Primary Screen Reader

Which of the following is your primary desktop/laptop screen reader?
Screen Reader # of Respondents % of Respondents
JAWS 811 46.6%
NVDA 555 31.9%
VoiceOver 204 11.7%
ZoomText 42 2.4%
System Access or SA To Go 30 1.7%
Window-Eyes 27 1.5%
ChromeVox 7 0.4%
Narrator 6 0.3%
Other 60 3.4%

The following chart shows historical trends for primary screen reader usage.

What happened in 2015? Essentially, the survey was distributed to a much broader audience, with many ZoomText and Window-Eyes users recruited to respond. Window-Eyes was also offered freely with Microsoft Office before the 2015 survey, but has since been discontinued. A much broader analysis from 2015 is available on the WebAIM blog.

This doesn’t necessarily mean that the 2015 numbers were inaccurate. They certainly are accurate of respondents for that survey, which included more low-vision users than any other survey. 39% of respondents in July 2015 reported low vision, compared to only 20.4% on this survey. This difference in respondent demographics accounts for much or most of the decrease of respondents using ZoomText in 2017.

In short, there are three primary players—JAWS, NVDA, and VoiceOver. But we should not discount the continued impact of other screen readers, primarily ZoomText among the broader low vision community.

For survey simplicity, other specific screen readers were not offered as response options. The survey comments indicate that SuperNova was very common among «Other» screen readers.

Respondents with disabilities are more likely to use JAWS and less likely to use VoiceOver as their primary screen reader than respondents without disabilities. 10.4% of respondents with disabilities use VoiceOver compared to 22.6% of respondents without disabilities.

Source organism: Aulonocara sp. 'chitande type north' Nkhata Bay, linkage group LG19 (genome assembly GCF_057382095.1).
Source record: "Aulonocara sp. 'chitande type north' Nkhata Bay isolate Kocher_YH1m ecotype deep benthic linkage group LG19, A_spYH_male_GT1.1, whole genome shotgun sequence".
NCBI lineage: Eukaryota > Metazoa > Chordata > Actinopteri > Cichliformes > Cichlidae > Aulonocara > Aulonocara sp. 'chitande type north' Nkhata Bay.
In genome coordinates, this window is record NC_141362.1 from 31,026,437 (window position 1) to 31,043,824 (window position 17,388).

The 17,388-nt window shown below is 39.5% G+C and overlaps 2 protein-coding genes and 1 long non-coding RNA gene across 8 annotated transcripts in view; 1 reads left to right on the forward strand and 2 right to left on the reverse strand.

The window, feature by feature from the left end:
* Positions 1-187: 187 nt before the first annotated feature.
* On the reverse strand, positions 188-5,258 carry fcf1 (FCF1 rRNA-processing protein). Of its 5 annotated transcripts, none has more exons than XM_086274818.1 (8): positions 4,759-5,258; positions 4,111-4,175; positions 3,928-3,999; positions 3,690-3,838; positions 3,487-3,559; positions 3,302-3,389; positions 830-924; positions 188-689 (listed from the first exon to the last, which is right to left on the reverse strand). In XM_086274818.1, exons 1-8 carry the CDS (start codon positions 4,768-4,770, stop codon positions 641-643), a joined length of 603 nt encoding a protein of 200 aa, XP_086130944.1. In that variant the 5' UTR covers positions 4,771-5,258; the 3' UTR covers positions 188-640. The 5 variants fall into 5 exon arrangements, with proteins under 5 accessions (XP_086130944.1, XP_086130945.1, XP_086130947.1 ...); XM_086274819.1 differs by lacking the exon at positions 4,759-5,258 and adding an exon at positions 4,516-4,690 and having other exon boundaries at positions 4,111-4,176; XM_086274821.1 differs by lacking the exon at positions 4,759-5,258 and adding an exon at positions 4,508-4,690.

How does a screen reader work?

Since the majority of users don’t use a mouse, all screen readers use a wide variety of keyboard commands to carry out different tasks. Tasks include reading part or whole of a document, navigating web pages, opening and closing files, editing and listening to music. A visually impaired computer user will use a combination of screen reader commands and operating system commands to accomplish the many tasks a computer is capable of performing.

All current operating systems have their own keyboard shortcuts, which are available to everyone not just screen reader users. An example of a Microsoft Windows keyboard shortcut is using the alt + A key combination to open the Favourites menu in Internet Explorer. Each screen reader uses a different series of commands, so most people will tend to choose a screen reader and stick with it, as the task of learning a large number of new keyboard commands is considerable.

Screen Readers Commonly Used

Which of the following desktop/laptop screen readers do you commonly use?
Screen Reader % of Respondents
NVDA 72.4%
JAWS 61.7%
VoiceOver 47.1%
Narrator 30.3%
ZoomText/Fusion 5.5%
ChromeVox 4.7%
SA or SA To Go 3.5%
Window-Eyes 1.2%
Other 6.0%